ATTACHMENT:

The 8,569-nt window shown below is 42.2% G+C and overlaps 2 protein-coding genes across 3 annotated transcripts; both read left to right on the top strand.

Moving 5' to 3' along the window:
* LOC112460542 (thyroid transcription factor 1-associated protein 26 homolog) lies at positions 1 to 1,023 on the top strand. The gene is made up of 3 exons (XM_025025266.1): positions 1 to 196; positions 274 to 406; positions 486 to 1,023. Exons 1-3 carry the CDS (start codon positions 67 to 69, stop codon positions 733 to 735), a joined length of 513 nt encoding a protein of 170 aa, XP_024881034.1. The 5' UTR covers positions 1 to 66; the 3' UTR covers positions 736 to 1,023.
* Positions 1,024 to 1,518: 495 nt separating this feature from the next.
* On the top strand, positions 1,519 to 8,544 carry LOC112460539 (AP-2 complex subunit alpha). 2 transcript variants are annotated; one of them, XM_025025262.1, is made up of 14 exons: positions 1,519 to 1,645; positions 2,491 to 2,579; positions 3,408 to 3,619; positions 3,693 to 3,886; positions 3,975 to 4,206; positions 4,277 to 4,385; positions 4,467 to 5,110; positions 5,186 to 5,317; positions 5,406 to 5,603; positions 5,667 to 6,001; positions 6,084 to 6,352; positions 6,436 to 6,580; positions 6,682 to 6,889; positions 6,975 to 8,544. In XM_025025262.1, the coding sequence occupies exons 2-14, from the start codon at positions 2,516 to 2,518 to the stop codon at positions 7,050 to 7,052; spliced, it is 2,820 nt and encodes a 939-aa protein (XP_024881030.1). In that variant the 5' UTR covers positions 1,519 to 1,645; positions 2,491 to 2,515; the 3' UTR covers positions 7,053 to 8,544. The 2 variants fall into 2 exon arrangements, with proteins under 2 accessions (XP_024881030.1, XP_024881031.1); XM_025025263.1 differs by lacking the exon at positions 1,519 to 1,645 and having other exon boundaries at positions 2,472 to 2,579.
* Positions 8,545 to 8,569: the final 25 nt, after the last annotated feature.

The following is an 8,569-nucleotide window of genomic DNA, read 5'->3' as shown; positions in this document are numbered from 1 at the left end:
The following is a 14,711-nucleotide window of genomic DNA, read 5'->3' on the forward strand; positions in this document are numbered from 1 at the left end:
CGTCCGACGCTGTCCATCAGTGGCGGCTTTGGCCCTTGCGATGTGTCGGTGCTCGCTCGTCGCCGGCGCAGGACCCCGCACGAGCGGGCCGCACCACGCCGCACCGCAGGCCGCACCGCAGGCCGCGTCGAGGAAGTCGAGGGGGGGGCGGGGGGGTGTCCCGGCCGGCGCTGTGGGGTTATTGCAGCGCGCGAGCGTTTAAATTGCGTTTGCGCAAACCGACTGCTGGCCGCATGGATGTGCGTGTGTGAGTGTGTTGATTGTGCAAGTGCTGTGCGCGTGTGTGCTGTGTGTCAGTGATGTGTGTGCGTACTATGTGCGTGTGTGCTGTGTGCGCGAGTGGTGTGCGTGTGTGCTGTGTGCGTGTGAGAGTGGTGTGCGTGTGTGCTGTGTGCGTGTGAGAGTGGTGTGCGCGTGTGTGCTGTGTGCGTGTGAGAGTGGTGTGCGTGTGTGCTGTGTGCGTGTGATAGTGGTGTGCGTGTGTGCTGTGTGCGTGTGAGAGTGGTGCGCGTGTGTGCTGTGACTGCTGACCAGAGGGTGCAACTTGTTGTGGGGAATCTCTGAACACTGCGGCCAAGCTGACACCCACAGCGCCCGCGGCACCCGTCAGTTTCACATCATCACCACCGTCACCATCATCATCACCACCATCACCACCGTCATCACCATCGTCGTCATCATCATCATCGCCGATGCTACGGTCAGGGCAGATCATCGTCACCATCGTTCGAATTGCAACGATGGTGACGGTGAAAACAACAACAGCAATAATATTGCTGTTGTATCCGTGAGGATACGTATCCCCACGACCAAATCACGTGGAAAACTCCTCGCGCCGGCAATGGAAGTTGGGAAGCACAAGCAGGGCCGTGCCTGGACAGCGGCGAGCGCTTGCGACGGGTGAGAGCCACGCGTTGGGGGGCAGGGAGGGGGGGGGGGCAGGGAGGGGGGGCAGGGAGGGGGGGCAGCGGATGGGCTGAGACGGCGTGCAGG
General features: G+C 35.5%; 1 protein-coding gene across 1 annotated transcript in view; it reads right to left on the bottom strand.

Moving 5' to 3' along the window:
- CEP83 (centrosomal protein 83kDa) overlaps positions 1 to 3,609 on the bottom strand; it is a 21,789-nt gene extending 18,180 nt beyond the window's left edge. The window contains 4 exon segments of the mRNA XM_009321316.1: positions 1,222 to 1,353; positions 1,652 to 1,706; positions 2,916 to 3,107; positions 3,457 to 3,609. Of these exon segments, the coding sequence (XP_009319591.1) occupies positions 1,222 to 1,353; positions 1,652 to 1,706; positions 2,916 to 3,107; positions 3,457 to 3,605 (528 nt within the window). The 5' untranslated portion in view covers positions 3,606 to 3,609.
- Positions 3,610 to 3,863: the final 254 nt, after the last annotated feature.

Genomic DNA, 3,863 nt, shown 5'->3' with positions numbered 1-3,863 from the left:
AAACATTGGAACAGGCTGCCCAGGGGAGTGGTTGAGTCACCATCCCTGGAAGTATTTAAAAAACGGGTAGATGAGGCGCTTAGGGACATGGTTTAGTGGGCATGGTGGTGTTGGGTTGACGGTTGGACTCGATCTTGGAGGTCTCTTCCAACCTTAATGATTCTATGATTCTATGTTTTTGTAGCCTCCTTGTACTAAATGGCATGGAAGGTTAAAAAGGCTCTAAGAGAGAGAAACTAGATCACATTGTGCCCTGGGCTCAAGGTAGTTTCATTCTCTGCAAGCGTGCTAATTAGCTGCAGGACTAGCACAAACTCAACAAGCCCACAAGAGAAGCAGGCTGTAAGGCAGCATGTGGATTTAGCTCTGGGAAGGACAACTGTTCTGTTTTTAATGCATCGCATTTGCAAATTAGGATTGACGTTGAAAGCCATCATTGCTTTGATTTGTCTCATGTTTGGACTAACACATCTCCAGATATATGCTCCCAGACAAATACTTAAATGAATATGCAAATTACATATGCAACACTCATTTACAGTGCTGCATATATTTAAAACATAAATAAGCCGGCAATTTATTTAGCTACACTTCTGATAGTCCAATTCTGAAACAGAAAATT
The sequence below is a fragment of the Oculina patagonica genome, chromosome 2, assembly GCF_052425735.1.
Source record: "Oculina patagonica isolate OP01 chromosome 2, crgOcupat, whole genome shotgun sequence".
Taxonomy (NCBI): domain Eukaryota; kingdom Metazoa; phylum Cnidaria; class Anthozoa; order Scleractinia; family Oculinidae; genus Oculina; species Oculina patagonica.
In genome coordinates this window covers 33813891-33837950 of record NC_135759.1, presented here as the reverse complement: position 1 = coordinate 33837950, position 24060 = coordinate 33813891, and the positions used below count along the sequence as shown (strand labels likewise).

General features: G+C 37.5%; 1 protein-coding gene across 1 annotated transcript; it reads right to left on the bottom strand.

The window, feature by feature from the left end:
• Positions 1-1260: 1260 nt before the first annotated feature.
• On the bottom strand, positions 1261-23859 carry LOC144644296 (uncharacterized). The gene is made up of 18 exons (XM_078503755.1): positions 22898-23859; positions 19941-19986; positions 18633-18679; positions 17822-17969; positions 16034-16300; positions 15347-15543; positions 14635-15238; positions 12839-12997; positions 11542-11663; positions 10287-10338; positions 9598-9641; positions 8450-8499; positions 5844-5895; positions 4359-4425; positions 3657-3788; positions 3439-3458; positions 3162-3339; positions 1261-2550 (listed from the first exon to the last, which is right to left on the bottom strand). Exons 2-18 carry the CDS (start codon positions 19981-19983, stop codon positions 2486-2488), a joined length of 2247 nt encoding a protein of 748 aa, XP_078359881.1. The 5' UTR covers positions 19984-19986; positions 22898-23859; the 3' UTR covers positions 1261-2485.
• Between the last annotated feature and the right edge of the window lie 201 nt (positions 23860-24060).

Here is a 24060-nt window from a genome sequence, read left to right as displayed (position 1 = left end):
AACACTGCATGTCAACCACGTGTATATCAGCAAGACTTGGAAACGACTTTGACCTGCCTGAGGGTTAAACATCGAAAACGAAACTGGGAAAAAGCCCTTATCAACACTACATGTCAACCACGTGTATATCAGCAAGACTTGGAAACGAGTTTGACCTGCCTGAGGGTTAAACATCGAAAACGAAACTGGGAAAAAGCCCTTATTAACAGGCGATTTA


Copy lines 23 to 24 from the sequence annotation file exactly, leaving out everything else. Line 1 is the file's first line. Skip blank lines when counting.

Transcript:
• On the bottom strand, positions 1261-23859 carry LOC144644296 (uncharacterized). The gene is made up of 18 exons (XM_078503755.1): positions 22898-23859; positions 19941-19986; positions 18633-18679; positions 17822-17969; positions 16034-16300; positions 15347-15543; positions 14635-15238; positions 12839-12997; positions 11542-11663; positions 10287-10338; positions 9598-9641; positions 8450-8499; positions 5844-5895; positions 4359-4425; positions 3657-3788; positions 3439-3458; positions 3162-3339; positions 1261-2550 (listed from the first exon to the last, which is right to left on the bottom strand). Exons 2-18 carry the CDS (start codon positions 19981-19983, stop codon positions 2486-2488), a joined length of 2247 nt encoding a protein of 748 aa, XP_078359881.1. The 5' UTR covers positions 19984-19986; positions 22898-23859; the 3' UTR covers positions 1261-2485.
• Between the last annotated feature and the right edge of the window lie 201 nt (positions 23860-24060).